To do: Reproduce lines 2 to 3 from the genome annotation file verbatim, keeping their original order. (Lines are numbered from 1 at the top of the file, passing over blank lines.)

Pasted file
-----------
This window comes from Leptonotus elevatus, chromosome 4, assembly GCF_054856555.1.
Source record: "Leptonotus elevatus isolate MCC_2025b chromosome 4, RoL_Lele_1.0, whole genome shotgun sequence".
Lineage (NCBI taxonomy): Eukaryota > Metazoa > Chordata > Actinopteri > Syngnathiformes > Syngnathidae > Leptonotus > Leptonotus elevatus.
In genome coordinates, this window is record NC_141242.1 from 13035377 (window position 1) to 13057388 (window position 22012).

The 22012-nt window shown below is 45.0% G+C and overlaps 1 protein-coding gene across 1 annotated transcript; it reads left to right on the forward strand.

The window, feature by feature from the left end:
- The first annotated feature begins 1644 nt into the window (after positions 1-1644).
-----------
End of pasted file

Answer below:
Source record: "Leptonotus elevatus isolate MCC_2025b chromosome 4, RoL_Lele_1.0, whole genome shotgun sequence".
Lineage (NCBI taxonomy): Eukaryota > Metazoa > Chordata > Actinopteri > Syngnathiformes > Syngnathidae > Leptonotus > Leptonotus elevatus.